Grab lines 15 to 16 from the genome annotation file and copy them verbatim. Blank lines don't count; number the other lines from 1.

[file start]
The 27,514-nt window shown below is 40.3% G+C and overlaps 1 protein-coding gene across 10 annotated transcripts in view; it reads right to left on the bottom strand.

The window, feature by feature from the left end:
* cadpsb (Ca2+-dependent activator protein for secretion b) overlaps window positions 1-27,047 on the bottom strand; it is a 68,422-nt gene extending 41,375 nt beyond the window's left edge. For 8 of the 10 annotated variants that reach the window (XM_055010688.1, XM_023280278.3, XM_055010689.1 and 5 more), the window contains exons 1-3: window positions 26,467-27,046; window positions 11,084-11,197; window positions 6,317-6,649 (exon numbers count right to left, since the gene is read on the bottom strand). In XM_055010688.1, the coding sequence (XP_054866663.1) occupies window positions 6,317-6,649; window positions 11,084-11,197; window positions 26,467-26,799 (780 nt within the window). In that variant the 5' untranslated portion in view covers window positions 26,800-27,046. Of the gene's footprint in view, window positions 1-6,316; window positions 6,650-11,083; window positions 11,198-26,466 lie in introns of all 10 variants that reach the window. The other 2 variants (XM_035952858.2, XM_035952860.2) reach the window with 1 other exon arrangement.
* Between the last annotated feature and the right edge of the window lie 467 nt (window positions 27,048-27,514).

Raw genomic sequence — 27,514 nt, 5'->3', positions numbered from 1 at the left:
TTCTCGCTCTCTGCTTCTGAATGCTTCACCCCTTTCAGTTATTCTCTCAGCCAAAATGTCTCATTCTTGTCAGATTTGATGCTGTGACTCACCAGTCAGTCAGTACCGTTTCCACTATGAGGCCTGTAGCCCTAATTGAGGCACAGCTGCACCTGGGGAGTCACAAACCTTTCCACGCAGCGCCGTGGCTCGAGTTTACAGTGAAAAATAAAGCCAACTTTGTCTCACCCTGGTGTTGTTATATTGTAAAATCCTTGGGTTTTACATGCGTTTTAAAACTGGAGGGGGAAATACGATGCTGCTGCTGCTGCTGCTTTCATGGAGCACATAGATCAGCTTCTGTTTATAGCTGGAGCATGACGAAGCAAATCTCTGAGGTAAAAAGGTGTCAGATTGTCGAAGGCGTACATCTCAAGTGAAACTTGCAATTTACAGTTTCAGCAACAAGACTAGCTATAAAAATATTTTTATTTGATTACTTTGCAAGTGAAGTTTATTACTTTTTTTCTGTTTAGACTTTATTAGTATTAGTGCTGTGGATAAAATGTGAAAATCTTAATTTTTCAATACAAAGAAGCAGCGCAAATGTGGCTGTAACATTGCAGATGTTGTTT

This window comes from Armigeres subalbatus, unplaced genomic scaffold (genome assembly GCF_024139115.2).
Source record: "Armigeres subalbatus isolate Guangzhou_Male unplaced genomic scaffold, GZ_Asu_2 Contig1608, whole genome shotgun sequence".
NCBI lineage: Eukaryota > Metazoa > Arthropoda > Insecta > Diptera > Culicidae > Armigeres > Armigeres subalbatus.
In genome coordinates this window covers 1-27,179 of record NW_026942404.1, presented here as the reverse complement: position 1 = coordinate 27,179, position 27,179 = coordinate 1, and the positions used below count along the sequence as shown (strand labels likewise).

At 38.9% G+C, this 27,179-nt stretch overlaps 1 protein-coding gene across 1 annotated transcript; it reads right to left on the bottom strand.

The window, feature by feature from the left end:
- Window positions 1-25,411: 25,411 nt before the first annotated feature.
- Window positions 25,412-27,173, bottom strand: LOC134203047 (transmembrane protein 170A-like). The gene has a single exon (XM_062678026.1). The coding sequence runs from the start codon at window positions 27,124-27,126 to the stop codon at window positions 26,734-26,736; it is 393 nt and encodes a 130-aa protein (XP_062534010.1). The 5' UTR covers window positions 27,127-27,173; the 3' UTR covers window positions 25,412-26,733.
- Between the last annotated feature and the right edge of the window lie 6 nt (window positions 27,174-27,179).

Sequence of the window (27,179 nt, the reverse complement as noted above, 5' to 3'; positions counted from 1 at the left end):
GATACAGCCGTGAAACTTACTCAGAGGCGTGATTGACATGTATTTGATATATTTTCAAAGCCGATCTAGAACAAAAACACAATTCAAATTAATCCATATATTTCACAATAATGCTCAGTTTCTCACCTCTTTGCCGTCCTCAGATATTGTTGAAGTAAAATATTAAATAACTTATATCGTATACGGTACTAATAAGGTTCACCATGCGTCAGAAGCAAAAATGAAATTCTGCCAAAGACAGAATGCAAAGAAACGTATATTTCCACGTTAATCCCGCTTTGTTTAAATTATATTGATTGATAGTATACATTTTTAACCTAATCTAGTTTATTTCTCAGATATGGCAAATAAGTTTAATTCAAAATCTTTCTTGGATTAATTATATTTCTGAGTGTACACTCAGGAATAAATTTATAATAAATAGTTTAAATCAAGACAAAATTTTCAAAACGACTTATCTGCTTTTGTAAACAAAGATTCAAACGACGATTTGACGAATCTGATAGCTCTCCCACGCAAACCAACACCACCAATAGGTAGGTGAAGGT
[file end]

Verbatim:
- Between the last annotated feature and the right edge of the window lie 6 nt (window positions 27,174-27,179).

Sequence of the window (27,179 nt, the reverse complement as noted above, 5' to 3'; positions counted from 1 at the left end):